HOBS - What is in a word? The derivation of the term bankruptcy

04 JUL 2009

In the second volume of their 1863 work entitled: The law and practice in Bankruptcy: under the provisions of the Bankrupt Law Consolidation Act, 1849, 12 & 13 Vict. c. 106; as amended by subsequent statutes, etc. (two volumes, London, 1863) Doria and Macrae observe:

"it is not intended in these pages to enter upon any elaborate inquiry into the origin of the word "Bankruptcy" as known to our law. That question may be left to antiquarians and philologists, to whom alone it can be interesting; but to the practical lawyer any discussion upon the subject can be of very little advantage. Whether the term "Bankruptcy" owes its etymology to the "bancus ruptus" of the Latin lexicographers, the "banco rotto" of Italy, or the "banque route" of our Gallic neighbours, is of no great importance."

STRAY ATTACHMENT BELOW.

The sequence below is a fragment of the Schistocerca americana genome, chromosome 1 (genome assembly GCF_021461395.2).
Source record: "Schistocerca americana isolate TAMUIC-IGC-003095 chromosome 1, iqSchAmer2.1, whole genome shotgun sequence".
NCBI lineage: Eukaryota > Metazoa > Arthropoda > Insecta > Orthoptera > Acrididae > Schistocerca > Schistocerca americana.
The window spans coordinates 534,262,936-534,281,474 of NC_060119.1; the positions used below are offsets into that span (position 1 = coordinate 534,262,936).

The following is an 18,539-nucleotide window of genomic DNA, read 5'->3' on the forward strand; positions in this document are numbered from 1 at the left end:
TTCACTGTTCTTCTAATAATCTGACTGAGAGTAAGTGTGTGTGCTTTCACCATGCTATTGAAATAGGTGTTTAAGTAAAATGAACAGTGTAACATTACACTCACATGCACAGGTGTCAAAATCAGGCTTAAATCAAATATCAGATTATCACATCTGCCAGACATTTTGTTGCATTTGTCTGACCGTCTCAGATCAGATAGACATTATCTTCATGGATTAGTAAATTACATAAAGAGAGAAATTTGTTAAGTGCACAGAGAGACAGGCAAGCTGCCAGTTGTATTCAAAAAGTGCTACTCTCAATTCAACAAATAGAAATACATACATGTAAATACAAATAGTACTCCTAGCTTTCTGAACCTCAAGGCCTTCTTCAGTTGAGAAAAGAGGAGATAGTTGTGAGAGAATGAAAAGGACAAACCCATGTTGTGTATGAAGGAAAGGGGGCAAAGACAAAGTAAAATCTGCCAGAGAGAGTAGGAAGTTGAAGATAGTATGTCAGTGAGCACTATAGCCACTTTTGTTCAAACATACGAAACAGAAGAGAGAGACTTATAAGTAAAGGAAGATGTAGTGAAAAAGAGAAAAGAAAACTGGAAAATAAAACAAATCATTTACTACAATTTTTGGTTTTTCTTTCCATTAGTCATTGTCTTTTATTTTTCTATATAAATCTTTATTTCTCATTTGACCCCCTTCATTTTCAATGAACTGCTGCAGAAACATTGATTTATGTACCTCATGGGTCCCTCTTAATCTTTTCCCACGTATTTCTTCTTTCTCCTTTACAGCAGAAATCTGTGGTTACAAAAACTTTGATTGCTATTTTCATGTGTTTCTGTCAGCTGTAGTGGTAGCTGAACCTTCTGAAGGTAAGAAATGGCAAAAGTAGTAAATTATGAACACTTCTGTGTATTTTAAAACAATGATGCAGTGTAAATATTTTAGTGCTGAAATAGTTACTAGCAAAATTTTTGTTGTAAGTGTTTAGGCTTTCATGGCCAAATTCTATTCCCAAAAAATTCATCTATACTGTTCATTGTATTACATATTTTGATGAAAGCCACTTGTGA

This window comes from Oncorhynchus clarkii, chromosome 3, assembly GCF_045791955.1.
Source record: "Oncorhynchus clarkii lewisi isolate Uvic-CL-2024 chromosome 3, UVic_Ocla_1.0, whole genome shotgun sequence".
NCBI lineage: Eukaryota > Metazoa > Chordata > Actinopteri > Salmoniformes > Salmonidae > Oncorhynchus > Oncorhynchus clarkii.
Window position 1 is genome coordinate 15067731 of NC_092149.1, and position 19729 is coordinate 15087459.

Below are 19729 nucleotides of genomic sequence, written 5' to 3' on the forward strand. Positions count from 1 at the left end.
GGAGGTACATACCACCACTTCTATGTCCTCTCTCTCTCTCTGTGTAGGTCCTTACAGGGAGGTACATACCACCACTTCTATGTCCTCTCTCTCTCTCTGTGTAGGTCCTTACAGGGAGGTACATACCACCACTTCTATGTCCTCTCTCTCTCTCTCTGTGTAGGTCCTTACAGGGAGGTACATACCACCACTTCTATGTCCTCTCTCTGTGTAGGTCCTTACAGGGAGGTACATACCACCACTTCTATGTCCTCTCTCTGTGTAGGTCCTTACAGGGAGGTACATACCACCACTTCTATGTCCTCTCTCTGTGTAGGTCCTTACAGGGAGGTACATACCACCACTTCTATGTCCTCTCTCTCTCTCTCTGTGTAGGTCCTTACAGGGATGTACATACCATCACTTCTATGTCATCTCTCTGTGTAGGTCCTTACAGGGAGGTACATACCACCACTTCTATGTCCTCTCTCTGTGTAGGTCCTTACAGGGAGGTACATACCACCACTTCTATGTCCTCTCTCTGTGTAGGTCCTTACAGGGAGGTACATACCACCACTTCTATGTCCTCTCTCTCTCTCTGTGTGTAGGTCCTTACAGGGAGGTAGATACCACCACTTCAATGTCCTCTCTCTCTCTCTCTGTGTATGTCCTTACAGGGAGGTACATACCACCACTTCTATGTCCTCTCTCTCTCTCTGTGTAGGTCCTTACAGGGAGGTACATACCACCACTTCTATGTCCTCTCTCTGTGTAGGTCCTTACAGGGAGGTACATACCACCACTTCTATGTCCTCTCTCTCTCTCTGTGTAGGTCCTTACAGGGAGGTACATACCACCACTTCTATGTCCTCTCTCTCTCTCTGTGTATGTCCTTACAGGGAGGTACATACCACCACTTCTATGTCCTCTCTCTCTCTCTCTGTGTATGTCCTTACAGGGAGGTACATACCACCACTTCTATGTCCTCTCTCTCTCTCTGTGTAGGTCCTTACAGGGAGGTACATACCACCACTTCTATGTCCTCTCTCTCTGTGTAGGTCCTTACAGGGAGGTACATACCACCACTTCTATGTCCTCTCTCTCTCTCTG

With the greatest of respect I disagree with the learned commentators, perhaps for obvious reasons. I therefore propose to post up my various findings on this interesting and useful subject. I will start in this post with some fundamentals. Blackstone opines that the etymological derivation of bankruptcy is derived from “the word bancus or banque, which signifies the table or counter of a tradesman and ruptus, broken; denoting thereby one whose shop or place of trade is broken and gone; though others rather choose to adopt the word “route”, which in French signifies a trace or track, and tell us that a bankrupt is “one who hath removed his banque, leaving but a trace behind.”[i]  Honsberger opines that the word is derived from, “the Italian “banca rotta” which is literally “bank broken” or “bench broken”. The allusion is said to be to the custom of breaking the table or counter of a defaulting tradesman. This became the symbol of a trader’s failure”[ii] Radin has noted that, “the word bankrupt is a good English word deliberately Latinized from the French” and that the earliest instance in law of the term bankruptcy being used was in 1539 in a State Paper of that year.[iii] These are some foundation contentions. In my following post on this issue I will address the term Roman law term decoctur and its importance in the history of bankruptcy. I will also examine the two main routes for the term.

 

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